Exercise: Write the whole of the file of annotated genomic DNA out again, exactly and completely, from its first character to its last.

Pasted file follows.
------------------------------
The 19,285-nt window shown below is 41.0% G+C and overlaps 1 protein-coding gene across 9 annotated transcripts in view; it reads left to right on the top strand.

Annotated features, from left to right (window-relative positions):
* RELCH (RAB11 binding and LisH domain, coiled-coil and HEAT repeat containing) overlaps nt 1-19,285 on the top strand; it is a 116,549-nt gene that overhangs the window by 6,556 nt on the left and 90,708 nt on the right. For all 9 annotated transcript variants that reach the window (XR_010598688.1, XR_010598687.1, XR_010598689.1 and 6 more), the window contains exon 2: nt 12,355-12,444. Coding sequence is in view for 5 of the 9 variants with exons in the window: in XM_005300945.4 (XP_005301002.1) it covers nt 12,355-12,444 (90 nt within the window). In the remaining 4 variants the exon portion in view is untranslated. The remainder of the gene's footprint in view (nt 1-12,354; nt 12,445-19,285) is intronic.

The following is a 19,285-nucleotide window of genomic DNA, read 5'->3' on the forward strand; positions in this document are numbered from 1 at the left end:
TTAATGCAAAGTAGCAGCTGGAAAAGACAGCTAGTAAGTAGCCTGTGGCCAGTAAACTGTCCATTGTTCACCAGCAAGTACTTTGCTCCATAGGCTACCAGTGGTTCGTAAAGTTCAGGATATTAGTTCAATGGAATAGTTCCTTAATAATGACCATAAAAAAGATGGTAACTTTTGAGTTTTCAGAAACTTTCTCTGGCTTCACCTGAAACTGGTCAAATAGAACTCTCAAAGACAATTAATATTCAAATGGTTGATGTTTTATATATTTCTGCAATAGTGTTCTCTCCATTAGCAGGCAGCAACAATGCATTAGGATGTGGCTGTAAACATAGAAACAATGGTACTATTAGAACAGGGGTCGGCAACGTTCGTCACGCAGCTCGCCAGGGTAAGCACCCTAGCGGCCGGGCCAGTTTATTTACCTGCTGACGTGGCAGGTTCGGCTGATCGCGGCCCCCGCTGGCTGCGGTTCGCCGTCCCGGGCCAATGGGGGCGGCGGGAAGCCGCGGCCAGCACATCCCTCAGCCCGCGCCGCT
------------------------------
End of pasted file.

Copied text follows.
The 19,285-nt window shown below is 41.0% G+C and overlaps 1 protein-coding gene across 9 annotated transcripts in view; it reads left to right on the top strand.

Annotated features, from left to right (window-relative positions):
* RELCH (RAB11 binding and LisH domain, coiled-coil and HEAT repeat containing) overlaps nt 1-19,285 on the top strand; it is a 116,549-nt gene that overhangs the window by 6,556 nt on the left and 90,708 nt on the right. For all 9 annotated transcript variants that reach the window (XR_010598688.1, XR_010598687.1, XR_010598689.1 and 6 more), the window contains exon 2: nt 12,355-12,444. Coding sequence is in view for 5 of the 9 variants with exons in the window: in XM_005300945.4 (XP_005301002.1) it covers nt 12,355-12,444 (90 nt within the window). In the remaining 4 variants the exon portion in view is untranslated. The remainder of the gene's footprint in view (nt 1-12,354; nt 12,445-19,285) is intronic.

The following is a 19,285-nucleotide window of genomic DNA, read 5'->3' on the forward strand; positions in this document are numbered from 1 at the left end:
TTAATGCAAAGTAGCAGCTGGAAAAGACAGCTAGTAAGTAGCCTGTGGCCAGTAAACTGTCCATTGTTCACCAGCAAGTACTTTGCTCCATAGGCTACCAGTGGTTCGTAAAGTTCAGGATATTAGTTCAATGGAATAGTTCCTTAATAATGACCATAAAAAAGATGGTAACTTTTGAGTTTTCAGAAACTTTCTCTGGCTTCACCTGAAACTGGTCAAATAGAACTCTCAAAGACAATTAATATTCAAATGGTTGATGTTTTATATATTTCTGCAATAGTGTTCTCTCCATTAGCAGGCAGCAACAATGCATTAGGATGTGGCTGTAAACATAGAAACAATGGTACTATTAGAACAGGGGTCGGCAACGTTCGTCACGCAGCTCGCCAGGGTAAGCACCCTAGCGGCCGGGCCAGTTTATTTACCTGCTGACGTGGCAGGTTCGGCTGATCGCGGCCCCCGCTGGCTGCGGTTCGCCGTCCCGGGCCAATGGGGGCGGCGGGAAGCCGCGGCCAGCACATCCCTCAGCCCGCGCCGCT